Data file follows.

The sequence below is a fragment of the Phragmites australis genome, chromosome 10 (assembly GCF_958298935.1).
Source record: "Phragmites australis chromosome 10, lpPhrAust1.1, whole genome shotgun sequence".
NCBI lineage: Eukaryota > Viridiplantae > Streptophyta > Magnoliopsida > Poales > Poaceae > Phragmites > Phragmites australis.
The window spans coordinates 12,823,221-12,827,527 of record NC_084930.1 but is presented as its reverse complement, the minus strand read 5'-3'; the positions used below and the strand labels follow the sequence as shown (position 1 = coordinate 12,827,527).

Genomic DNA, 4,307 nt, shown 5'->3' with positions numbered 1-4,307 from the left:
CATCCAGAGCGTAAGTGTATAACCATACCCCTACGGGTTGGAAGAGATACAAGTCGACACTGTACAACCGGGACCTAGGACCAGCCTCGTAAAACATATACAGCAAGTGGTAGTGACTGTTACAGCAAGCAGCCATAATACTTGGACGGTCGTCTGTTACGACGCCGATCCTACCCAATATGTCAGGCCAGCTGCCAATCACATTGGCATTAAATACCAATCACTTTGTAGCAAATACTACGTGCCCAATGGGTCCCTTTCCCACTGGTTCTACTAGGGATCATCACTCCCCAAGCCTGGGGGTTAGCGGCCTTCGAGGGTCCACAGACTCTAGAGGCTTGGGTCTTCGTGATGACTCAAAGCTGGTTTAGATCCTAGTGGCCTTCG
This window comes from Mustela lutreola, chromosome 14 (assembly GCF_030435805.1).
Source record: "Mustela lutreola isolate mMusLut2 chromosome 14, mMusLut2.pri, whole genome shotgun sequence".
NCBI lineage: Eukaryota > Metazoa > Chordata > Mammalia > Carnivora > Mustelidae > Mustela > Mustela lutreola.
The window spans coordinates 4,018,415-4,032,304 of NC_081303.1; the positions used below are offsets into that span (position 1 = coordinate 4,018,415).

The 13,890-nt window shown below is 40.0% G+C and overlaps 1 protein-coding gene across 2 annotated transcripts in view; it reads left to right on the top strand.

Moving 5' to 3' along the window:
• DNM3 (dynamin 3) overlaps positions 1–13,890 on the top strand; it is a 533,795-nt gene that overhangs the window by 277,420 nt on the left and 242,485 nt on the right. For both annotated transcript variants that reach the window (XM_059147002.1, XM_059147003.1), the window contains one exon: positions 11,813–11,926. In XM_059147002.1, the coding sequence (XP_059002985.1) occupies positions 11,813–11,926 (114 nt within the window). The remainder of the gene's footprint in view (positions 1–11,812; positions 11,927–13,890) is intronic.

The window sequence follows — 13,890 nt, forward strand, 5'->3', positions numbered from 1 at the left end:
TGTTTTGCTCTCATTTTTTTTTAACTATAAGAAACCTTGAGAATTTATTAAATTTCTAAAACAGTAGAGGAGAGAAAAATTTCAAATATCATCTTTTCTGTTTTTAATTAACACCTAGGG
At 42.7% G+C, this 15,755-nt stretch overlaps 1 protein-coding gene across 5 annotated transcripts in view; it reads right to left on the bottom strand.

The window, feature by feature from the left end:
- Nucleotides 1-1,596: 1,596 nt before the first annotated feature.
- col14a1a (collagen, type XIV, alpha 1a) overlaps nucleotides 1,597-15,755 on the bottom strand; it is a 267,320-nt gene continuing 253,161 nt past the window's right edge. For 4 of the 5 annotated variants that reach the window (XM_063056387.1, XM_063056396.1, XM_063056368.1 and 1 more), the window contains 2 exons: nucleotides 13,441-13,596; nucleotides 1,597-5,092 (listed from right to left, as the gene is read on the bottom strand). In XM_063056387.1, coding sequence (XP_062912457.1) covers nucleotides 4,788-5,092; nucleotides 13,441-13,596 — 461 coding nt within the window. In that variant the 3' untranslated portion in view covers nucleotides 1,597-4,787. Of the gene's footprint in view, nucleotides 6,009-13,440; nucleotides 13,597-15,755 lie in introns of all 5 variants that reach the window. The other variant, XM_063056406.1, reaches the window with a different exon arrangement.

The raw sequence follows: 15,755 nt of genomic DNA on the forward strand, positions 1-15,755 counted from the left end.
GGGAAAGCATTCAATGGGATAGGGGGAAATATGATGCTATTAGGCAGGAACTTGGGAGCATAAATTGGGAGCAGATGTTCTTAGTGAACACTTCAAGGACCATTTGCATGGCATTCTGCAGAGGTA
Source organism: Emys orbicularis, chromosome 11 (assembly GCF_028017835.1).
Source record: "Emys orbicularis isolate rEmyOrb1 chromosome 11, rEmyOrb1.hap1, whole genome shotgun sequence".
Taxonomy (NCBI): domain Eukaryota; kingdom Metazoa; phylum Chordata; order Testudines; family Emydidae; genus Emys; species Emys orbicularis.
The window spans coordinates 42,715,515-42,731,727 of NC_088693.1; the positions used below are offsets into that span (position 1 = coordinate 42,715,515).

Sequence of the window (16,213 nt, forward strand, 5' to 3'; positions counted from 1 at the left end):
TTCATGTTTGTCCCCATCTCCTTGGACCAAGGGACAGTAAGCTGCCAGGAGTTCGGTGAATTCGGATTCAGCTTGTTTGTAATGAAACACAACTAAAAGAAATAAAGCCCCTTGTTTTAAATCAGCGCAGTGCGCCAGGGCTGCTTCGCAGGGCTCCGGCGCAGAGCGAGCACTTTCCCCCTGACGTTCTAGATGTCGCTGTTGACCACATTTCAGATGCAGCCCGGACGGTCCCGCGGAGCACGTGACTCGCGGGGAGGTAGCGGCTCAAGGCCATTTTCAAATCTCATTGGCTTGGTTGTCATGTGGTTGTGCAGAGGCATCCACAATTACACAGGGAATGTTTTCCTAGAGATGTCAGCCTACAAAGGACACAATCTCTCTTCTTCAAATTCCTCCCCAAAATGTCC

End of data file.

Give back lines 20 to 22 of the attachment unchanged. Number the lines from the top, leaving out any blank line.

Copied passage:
The raw sequence follows: 15,755 nt of genomic DNA on the forward strand, positions 1-15,755 counted from the left end.
GGGAAAGCATTCAATGGGATAGGGGGAAATATGATGCTATTAGGCAGGAACTTGGGAGCATAAATTGGGAGCAGATGTTCTTAGTGAACACTTCAAGGACCATTTGCATGGCATTCTGCAGAGGTA
Source organism: Emys orbicularis, chromosome 11 (assembly GCF_028017835.1).